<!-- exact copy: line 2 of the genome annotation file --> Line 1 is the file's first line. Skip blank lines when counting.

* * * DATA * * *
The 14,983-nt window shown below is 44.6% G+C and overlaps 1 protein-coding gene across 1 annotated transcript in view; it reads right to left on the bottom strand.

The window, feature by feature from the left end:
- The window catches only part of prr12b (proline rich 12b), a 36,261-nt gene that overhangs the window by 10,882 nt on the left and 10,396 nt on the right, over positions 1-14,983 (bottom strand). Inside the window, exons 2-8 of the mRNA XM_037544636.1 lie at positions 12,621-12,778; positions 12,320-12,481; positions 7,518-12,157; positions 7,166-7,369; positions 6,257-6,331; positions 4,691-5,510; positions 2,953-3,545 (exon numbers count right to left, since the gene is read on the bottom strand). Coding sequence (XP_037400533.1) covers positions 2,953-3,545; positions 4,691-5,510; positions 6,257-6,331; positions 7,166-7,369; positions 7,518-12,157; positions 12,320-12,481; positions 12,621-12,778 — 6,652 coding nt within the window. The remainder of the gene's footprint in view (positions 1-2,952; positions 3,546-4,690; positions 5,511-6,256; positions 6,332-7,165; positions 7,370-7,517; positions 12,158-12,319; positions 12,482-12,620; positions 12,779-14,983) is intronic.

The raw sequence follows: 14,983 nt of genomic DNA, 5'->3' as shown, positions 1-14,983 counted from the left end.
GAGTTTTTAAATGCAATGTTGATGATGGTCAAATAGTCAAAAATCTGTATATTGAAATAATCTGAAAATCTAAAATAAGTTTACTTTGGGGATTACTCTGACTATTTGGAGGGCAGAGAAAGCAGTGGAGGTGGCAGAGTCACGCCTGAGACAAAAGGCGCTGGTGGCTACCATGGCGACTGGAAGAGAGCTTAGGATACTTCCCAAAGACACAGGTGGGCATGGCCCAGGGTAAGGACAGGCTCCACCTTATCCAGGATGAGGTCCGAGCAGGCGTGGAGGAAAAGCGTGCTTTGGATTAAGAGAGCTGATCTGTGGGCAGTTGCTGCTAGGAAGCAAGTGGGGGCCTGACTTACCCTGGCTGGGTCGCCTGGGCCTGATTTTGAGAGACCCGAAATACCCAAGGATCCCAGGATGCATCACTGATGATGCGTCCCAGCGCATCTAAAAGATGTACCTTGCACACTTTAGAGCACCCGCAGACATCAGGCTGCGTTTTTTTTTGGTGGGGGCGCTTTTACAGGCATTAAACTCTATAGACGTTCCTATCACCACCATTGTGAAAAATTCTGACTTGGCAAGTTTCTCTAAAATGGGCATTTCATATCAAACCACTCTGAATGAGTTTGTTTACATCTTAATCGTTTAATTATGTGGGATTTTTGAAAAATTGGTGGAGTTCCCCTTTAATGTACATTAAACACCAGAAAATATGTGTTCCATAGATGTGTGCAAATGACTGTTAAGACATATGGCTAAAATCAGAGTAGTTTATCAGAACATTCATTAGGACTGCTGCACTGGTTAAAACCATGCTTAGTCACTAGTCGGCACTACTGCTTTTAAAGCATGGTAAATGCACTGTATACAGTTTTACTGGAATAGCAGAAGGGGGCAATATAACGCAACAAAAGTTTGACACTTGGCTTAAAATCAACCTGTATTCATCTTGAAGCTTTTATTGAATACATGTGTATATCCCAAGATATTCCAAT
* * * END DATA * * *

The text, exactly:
The window, feature by feature from the left end: